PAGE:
WEIGHT: 35^0 pounds
HEIGHT: 19-20 inches
COAT: Flat, fine, only of moderate length, with a bit of a wave; some minimal fringe of ears, underside and back of legs
COLOR: Orange/white, liver/white in USA;
International and French standards also allow black/white or tricolor; can have ticking, but clear colors preferred
OTHER NAMES: Epagneul Breton, Brittany Spaniel
REGISTRY: FCI, ARC, UKC, TKC, CKC
GROUP: Gun Dog
The "spaniels" of France are really all small set-ters. The Brittany may be close to the original couching dogs of medieval Europe. Except for his short tail, his similarity to the all-purpose setters of Germany and the Netherlands, and even the British setters, can be seen. The Brittany has a higher, smaller ear, lighter head and tighter skin than what is expected in flushing spaniels. Similar hunting dogs have been known for a long time in Brittany, and the presence of the Celts in Brittany, Wales and Ireland makes the origin of the red color an interesting topic. Hunting dogs born tailless have a French precedent in the Braque du Bourbonnais.
The modern history of the Brittany dates from the beginning of this century, when Arthur Enaud created a planned breeding program to restore this old, but waning, French breed. The Brit has become a popular hunting dog once again in France and, since its entry into the USA in the 1930s, has enjoyed remarkable success in the States as well.
American fanciers have recently dropped the word "Spaniel," changing the breed name to Brittany. The Brit works much the same as the pointers, the setters, and the vorstehhunds. He is an aggressive searching dog and can be pushed out to distance if the conditions warrant. A keen nose and classic point gives him style and dash and, after the point, he retrieves from land or water. His small size is ideal to minimize both the cost of feeding and the space needed to keep and transport him. The Brittany is immensely popular as a personal gun dog in the USA and consistently ranks well in AKC registrations. American Brittany field trials are well attended, and breeders are justifiably proud of a long list of dual champions. The breed also has shown an aptness for obedience competition.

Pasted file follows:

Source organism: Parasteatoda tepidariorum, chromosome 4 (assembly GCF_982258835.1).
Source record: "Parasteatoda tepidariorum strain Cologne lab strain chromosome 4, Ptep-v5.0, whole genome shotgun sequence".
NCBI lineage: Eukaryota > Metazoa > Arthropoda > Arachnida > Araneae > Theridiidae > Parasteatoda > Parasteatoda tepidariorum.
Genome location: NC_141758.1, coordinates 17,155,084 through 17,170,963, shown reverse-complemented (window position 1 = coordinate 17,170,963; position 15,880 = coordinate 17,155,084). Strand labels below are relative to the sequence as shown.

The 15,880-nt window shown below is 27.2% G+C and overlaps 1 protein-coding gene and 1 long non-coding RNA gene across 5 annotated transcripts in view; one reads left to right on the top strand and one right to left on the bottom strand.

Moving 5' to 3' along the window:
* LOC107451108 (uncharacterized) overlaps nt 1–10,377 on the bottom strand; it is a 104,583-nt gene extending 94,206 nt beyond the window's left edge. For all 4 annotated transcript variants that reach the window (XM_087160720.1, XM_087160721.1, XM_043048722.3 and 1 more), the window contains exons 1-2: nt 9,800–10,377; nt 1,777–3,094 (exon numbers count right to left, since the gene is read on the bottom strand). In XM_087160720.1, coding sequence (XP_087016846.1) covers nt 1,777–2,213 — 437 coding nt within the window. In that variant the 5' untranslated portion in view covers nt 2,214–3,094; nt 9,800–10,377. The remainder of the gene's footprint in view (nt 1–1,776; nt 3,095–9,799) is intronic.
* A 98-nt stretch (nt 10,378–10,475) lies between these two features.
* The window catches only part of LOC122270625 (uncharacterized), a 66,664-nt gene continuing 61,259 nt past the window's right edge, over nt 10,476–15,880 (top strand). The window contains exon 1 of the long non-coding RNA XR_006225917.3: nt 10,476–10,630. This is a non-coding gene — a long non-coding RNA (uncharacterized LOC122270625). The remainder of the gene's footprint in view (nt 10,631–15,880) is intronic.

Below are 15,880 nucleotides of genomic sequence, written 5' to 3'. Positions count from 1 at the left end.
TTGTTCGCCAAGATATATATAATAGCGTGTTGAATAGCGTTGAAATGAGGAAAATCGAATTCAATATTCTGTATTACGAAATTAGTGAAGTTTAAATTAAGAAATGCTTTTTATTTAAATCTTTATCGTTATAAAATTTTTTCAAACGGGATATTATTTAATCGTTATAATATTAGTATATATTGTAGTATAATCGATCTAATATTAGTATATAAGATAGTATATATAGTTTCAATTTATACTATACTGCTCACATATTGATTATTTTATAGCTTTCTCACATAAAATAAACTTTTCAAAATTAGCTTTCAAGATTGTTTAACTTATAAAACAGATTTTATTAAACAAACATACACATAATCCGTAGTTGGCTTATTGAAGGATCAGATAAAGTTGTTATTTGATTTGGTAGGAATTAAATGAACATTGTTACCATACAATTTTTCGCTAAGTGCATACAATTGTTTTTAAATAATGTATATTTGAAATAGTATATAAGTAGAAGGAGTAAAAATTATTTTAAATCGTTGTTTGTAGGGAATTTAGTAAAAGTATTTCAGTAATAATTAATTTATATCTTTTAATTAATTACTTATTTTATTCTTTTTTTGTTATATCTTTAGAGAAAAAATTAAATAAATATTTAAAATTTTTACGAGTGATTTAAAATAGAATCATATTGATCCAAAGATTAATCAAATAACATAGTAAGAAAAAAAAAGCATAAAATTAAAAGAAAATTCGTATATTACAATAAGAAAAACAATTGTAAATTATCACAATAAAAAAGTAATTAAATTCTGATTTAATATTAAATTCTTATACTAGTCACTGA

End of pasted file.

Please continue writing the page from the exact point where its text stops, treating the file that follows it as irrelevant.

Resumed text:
Harsh training is not necessary as they are usually mild and obedient, often quite submissive and wanting to please. The Brit is a good choice for new hunters as the breed is a natural worker that handles easily. He has a tail either naturally short or docked, so that the adult length is never more than four inches. The American and Canadian standards allow only for the orange/white or the rarer liver/white; yet in his country of origin the black/white and tricolors also are recognized. Even the show specimens have not fallen into the trap of exaggerated coat, and grooming is minimal.